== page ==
Despite widespread perceptions, Israeli Jews aren’t becoming more antagonistic toward Israeli Arabs. So concludes a new survey that also shows how Israeli Arab attitudes toward Jews have turned harsher.
The past four years have seen a wave of legislation that many Arabs and civil rights advocates view as attacks on the civil rights of Israel’s Arab citizens. The most prominent example, the so-called Nakba Law, permits cuts in government funds to private nongovernmental organizations and state-funded institutions that mark Israel’s Independence Day as Nakba Day, a common Palestinian reference to the occasion, which means “catastrophe day” in Arabic. The term, which offends many Israeli Jews, connotes for Israeli Arabs expulsions, land expropriations and loss of rights that they associate with the day.
Religious leaders and social activists have also mounted campaigns that are openly hostile to equal rights for Arab citizens. Most famous was the plea by right-wing rabbis in 2010 for Jews to refuse to rent or sell homes to Arabs. So-called “price tag” vandalism attacks against mosques by right-wing settlers in response to what they view as offensive government concessions to the Palestinians have also turned lately to Israeli Arab targets within Israel’s pre-1967 borders. Earlier they took place only in the occupied West Bank.
But the Index of Arab-Jewish Relations in Israel, an annual survey, suggests that the Israeli Jewish public does not support these developments. In fact, the survey’s findings indicate that even as some mainstream politicians, rabbis and activists on the right are upping the ante against Israel’s Arab minority, the general Jewish public is becoming more conciliatory.
“Whatever the media thinks, Jews have not become more extreme,” said Sammy Smooha, a senior professor of sociology at The University of Haifa who directed the survey, during his presentation of the survey’s findings at a June 30 conference in Jerusalem. The conference, attended by Jewish and Arab academics, public figures and politicians, was dedicated to debating the study.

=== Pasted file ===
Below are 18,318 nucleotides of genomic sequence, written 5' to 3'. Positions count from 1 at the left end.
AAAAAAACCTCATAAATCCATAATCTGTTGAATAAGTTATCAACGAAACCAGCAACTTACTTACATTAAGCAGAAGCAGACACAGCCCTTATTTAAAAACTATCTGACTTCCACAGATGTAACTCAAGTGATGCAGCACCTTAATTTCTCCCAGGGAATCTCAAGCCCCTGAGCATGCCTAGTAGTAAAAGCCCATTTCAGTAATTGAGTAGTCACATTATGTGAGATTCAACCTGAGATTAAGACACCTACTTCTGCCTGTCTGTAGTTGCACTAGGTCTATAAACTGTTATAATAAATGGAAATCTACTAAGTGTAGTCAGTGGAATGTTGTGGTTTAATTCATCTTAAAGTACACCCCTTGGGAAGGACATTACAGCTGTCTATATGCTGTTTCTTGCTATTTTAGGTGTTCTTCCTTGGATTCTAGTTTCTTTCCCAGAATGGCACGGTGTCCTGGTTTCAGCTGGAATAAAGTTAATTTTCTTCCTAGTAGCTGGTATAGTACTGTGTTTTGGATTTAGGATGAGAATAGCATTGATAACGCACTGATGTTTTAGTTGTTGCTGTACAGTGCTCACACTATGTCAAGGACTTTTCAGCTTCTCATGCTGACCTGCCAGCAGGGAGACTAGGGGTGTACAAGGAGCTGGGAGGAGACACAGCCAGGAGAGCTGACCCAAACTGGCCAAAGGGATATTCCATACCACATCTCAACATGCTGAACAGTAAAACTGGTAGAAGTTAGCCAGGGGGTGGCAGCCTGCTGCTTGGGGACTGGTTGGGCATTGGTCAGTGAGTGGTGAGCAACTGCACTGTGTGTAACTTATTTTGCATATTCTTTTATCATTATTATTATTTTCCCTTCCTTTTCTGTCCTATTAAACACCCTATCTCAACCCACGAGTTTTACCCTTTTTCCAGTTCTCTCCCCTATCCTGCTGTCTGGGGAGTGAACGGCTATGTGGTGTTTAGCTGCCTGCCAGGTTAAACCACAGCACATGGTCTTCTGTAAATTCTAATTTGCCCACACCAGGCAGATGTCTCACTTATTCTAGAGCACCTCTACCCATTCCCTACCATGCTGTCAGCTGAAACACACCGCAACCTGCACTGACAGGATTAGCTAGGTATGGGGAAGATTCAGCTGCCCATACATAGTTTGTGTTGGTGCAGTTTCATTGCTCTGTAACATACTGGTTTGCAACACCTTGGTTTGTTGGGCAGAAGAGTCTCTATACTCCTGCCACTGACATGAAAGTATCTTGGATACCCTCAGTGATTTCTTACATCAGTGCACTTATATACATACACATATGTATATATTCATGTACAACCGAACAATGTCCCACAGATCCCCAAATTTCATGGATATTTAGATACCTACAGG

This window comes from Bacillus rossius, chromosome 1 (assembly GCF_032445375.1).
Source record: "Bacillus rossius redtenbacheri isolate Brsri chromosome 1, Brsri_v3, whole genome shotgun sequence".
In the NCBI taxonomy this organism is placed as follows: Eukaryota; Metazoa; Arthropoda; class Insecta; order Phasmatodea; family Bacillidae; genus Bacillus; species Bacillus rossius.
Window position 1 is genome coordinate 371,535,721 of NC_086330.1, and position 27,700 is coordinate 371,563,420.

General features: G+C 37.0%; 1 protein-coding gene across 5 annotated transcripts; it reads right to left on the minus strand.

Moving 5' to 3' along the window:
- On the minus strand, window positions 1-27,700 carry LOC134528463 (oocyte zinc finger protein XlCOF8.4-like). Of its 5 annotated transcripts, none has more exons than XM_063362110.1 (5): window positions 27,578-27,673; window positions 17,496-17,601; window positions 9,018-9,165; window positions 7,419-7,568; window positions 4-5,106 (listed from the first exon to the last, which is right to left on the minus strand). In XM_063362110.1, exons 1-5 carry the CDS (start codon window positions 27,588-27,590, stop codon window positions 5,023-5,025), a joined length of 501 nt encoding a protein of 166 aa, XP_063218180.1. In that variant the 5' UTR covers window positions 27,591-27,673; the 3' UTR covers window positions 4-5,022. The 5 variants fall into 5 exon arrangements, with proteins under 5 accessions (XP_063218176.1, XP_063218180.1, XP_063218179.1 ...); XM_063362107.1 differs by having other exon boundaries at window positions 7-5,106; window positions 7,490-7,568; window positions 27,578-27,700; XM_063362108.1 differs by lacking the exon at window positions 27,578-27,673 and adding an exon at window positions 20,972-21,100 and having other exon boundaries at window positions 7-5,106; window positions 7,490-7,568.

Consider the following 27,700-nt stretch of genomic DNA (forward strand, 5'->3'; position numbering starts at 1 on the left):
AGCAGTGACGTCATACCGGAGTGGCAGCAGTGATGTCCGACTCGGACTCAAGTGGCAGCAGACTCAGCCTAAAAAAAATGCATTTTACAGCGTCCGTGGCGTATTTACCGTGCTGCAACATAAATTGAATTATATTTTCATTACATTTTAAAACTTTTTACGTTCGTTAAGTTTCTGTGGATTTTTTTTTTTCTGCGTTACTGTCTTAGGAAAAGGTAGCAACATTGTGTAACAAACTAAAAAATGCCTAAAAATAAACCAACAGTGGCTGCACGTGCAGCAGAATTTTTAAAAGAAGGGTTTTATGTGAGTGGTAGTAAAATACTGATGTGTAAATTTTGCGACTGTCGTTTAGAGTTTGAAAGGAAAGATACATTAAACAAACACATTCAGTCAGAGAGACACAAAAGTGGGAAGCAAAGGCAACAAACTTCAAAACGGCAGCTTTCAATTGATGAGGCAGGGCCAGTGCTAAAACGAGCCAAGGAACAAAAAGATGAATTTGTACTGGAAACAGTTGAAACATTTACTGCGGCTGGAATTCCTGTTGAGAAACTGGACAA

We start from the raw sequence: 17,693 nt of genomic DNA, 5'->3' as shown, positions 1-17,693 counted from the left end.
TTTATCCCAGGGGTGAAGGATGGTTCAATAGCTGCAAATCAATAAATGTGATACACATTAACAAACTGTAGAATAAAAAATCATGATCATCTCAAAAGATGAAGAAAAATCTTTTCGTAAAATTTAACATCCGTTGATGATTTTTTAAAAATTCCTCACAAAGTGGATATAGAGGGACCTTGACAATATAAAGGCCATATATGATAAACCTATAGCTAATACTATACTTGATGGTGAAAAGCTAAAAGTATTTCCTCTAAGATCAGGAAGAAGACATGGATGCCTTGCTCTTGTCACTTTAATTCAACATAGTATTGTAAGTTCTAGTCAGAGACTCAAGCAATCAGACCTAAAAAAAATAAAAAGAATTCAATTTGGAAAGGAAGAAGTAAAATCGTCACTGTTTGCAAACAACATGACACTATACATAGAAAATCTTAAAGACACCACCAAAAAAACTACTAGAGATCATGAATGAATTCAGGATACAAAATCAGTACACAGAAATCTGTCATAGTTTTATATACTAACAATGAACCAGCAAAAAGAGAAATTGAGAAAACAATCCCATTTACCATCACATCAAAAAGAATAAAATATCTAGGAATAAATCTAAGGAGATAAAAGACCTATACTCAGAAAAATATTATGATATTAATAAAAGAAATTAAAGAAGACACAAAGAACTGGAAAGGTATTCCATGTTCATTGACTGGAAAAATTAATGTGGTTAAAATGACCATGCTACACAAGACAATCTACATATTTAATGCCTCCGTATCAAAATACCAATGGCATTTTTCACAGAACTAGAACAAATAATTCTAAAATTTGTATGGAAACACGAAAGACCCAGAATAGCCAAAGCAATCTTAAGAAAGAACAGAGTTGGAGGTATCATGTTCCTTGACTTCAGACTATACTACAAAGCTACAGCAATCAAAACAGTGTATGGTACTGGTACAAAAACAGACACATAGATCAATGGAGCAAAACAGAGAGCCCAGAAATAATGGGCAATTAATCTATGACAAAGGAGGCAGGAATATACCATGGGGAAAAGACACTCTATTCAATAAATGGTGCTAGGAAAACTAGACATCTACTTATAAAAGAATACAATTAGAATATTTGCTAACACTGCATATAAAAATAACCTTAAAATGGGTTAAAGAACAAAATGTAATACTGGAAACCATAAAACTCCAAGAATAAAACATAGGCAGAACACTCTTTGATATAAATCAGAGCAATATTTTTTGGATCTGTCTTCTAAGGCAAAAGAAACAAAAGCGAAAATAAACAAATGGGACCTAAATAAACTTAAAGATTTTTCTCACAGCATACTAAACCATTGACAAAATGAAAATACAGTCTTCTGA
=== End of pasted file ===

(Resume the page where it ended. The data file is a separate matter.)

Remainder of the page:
The survey, which interviewed 700 Jewish citizens and 700 Arab citizens, is co-sponsored yearly by Haifa University and the Israel Democracy Institute, a think tank that declares its mission as advancing democratic values in Israel. The survey has a margin of error of plus or minus 3.7%.
Among other things, the survey’s findings suggest that the 2010 plea issued by state-funded rabbis to keep Arabs from moving into Jewish neighborhoods has fallen on deaf ears. According to the survey, the number of Israelis who are prepared to accept Arab neighbors has climbed by 10 percentage points over the last decade — and 7 percentage points since 2008. A majority of Israeli Jews are still against the idea, but the portion accepting it has grown to 45.7% from 34.5%. Openness toward Arabs attending Jewish schools has also grown, to 54.8% from 51.5%.